When we were talking to survivors for this issue, we
met one who didn't want people to know she had had
cancer. She wasn't ashamed -- and in fact she was eager
to talk with us about concerns she had faced in the
hope that it would help someone else.
But she declined to be identified because she was
worried she had been the victim of employment discrimination.
"There was one job where I really thought I nailed
the interview" she said. "I got a 98 percent on the
test, but when I called to ask why I wasn't hired, the
interviewer told me, 'We didn't design the test for you
to fail.' I think I told her too much. I'm not old enough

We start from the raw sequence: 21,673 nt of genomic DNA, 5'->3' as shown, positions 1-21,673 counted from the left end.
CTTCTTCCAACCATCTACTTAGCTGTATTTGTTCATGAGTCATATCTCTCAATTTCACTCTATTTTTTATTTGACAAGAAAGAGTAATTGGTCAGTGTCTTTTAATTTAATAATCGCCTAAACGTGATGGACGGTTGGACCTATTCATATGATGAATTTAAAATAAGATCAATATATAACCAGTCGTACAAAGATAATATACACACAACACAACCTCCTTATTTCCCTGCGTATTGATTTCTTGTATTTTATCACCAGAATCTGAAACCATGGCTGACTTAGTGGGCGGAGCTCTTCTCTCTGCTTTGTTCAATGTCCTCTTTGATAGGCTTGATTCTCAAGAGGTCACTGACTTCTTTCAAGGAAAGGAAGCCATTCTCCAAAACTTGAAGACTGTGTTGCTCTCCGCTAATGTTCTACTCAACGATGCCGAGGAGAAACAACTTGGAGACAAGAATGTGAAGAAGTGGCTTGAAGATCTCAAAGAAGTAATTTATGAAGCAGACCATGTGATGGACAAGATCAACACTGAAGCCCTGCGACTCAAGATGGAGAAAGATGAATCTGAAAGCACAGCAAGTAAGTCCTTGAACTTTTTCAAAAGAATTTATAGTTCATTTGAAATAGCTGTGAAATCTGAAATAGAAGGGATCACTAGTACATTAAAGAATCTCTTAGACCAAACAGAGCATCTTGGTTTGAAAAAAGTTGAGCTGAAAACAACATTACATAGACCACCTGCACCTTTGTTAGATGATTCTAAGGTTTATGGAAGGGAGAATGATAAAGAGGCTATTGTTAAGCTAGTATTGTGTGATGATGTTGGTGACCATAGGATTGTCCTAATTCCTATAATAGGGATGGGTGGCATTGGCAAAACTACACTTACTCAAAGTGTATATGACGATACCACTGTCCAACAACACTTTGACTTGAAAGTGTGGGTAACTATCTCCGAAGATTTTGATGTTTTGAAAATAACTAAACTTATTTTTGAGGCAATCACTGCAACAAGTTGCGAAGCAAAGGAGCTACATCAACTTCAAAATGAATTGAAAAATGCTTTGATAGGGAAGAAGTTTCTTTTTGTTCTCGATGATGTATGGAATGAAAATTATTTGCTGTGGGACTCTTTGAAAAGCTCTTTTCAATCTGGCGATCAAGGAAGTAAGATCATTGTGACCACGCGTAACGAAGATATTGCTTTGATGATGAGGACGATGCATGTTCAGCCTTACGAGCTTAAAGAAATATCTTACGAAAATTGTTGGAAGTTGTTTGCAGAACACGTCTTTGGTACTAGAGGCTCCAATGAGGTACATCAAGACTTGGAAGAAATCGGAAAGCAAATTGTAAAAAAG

to retire, but I feel like there was some kind of prejudice
because I'd been ill."
People who have a history of cancer are under no
obligation to tell potential employers about their diagnosis.
And, it is illegal for potential employers to ask.
So where do you go if you have concerns about the
legal ramifications of cancer?
Consider calling the Cancer Legal Resource Center,
a free service based in California. The center provides
confidential information and resources on a number of
legal issues, including insurance coverage, employment
discrimination, access to health care
and estate planning.